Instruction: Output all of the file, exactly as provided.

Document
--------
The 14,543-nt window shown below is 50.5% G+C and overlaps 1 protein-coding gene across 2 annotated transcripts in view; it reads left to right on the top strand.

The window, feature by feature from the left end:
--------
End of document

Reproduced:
The 14,543-nt window shown below is 50.5% G+C and overlaps 1 protein-coding gene across 2 annotated transcripts in view; it reads left to right on the top strand.

The window, feature by feature from the left end: